Massachusetts’ highest court on Tuesday threw out a ballot measure that would have put gig-worker classification before the state’s voters in November, handing gig companies another setback in their efforts to change labor laws to suit their business model.
The measure, which was backed by Uber Technologies Inc.
and Instacart, promised some new benefits to app-based drivers and delivery workers but would allow them to continue to classify those workers as independent contractors and not employees. The companies were successful in passing a similar version of the ballot measure in California in 2020, but are currently appealing a court decision deeming that law unconstitutional.
The Supreme Judicial Court found that the proposed measure, of which there are two versions, failed to comply with the requirement that measures address related or mutually dependent subjects.
“We conclude that the petitions contain at least two substantively distinct policy decisions, one of which is buried in obscure language at the end of the petitions,” Justice Scott Kafker wrote in the decision, adding that the state attorney general’s certification of the measure was therefore “in error.”
Opponents of the proposed measure, which include drivers groups, civil-rights organizations, consumers advocates and others, had lined up to fight the proposal starting last year, saying they wanted to avoid a repeat of what happened in California, where the companies spent more than $200 million to pass their ballot measure. They estimate that there are more than 100,000 app-based gig workers in Massachusetts.
“Millions of Massachusetts drivers, passengers, and taxpayers can rest easier knowing that this unconstitutional bid by Big Tech CEOs to manipulate Massachusetts law has been struck down by the Supreme Judicial Court,” said Wes McEnany, campaign director for the “Massachusetts is not for sale” coalition, in a statement on Tuesday. “We commend the court for getting it right on this issue and we will remain vigilant and united against any further attempts by Big Tech to water down worker and consumer protections in Massachusetts or beyond.”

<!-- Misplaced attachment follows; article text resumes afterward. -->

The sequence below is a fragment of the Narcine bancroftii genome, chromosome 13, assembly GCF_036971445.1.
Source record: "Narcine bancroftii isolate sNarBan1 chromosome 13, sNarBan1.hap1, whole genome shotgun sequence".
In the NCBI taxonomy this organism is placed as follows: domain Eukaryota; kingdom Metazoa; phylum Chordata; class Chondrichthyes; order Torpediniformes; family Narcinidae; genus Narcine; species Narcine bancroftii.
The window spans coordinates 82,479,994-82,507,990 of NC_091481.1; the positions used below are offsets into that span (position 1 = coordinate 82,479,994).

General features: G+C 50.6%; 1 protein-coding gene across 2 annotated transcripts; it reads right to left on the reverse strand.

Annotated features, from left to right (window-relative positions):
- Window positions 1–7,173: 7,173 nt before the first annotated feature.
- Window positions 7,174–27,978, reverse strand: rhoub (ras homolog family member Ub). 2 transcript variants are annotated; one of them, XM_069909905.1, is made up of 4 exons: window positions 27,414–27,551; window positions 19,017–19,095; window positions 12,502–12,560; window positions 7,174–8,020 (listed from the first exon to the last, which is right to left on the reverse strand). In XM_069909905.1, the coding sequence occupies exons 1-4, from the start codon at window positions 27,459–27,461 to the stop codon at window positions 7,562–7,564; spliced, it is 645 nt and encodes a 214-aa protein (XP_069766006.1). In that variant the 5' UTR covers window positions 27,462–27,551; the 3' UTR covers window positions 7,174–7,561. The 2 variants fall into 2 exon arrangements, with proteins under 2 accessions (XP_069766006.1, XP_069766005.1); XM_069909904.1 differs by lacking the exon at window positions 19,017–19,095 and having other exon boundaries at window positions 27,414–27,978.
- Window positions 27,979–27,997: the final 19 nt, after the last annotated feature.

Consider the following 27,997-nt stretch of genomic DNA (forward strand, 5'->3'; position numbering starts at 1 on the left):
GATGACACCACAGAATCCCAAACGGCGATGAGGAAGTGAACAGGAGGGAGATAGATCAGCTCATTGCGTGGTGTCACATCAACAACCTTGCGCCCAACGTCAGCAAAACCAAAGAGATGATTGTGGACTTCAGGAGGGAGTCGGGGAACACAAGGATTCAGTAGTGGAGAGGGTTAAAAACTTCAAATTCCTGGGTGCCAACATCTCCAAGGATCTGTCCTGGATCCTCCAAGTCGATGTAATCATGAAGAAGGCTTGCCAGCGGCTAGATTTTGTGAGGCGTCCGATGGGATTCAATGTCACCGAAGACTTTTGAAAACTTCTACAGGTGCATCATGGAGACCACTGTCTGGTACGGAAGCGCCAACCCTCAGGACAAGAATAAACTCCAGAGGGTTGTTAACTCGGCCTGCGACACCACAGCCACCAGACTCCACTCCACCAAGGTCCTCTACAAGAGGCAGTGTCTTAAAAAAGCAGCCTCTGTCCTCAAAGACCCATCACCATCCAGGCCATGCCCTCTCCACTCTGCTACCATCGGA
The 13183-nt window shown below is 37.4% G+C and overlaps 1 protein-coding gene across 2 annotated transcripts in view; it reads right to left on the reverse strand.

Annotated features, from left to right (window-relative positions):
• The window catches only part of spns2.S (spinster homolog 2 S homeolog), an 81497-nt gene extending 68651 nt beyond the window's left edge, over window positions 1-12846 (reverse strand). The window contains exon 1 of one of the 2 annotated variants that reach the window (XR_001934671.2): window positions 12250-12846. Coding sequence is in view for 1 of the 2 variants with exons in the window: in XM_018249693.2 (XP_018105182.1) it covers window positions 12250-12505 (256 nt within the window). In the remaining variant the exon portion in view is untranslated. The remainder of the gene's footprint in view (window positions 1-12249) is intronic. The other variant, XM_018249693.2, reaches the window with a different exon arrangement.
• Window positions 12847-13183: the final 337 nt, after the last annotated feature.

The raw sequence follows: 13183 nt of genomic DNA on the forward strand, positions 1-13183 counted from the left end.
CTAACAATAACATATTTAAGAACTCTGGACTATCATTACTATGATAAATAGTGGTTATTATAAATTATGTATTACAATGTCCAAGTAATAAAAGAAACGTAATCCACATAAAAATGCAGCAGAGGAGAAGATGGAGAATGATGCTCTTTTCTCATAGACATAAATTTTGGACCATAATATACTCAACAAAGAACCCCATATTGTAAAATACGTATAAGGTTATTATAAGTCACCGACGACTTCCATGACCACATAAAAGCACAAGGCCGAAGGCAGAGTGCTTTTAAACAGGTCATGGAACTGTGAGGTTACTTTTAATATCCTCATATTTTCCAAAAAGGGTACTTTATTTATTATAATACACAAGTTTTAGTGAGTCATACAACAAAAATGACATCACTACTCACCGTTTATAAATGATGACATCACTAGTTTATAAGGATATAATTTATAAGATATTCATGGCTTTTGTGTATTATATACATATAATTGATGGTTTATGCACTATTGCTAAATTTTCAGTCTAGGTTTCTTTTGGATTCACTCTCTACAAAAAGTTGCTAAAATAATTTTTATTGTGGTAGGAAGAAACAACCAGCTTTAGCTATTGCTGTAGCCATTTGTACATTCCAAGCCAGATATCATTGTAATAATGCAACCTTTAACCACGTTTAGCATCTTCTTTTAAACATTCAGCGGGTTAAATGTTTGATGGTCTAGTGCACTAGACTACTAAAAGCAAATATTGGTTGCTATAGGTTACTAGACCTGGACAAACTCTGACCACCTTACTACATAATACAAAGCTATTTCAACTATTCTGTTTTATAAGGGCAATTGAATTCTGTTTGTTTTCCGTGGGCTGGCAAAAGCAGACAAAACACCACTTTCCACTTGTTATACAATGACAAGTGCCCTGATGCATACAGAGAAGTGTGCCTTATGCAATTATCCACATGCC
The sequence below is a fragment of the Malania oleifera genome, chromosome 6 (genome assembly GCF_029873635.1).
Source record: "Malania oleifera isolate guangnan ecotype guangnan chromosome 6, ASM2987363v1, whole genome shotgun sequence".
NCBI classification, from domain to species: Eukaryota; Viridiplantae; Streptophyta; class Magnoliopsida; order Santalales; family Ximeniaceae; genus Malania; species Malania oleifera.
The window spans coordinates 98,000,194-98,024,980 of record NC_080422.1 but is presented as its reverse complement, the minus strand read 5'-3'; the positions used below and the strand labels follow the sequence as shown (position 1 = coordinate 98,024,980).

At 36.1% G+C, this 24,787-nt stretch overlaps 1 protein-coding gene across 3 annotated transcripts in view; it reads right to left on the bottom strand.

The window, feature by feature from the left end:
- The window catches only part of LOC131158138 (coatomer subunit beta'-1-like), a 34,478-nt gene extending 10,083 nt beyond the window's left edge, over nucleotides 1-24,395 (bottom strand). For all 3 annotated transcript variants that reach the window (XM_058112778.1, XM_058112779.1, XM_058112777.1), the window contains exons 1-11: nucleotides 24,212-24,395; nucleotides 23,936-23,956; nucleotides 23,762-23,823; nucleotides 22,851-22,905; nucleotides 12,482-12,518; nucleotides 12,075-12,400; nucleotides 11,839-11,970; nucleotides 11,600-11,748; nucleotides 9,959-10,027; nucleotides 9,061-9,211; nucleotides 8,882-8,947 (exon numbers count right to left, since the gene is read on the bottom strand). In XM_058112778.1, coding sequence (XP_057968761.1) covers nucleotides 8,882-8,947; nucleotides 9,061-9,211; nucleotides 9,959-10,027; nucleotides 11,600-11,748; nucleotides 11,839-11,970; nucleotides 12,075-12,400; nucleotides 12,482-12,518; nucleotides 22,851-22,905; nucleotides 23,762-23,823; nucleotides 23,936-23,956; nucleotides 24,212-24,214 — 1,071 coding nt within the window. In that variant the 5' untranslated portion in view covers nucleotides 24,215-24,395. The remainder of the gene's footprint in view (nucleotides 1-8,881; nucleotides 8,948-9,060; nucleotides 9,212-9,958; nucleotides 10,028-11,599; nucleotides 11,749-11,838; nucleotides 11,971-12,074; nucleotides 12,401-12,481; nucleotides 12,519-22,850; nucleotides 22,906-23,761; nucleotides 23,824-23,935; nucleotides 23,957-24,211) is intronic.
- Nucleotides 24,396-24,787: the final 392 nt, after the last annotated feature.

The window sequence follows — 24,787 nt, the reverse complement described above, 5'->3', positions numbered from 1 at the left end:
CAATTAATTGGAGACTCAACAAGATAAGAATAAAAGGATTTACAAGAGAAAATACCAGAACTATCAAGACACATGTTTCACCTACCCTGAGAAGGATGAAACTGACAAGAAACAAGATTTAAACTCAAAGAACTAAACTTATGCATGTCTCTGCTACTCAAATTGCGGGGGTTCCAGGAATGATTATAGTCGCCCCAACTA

Uber, Lyft and DoorDash deferred comment to the gig companies’ coalition, which released a statement saying opponents of the measure denied Massachusetts voters a right to weigh in on the issue. Instacart has not returned a request for comment.
“The future of these services and the drivers who earn on them is now in jeopardy, and we hope the legislature will stand with the 80% of drivers who want flexibility and to remain independent contractors while having access to new benefits,” a spokesman for the companies’ coalition said in a statement. The coalition often cited industry-backed surveys saying most app-based workers prefer to be independent contractors.
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The gig companies are waging different types of battles in different places over worker classification, pay and benefits. In April, Uber and Lyft got their first legislative victory at the state level, in Washington state, where they secured a different worker category for their drivers that falls short of employee classification. In May, Seattle passed a minimum-wage ordinance for delivery drivers and other gig workers. Uber, DoorDash and Instacart opposed the ordinance.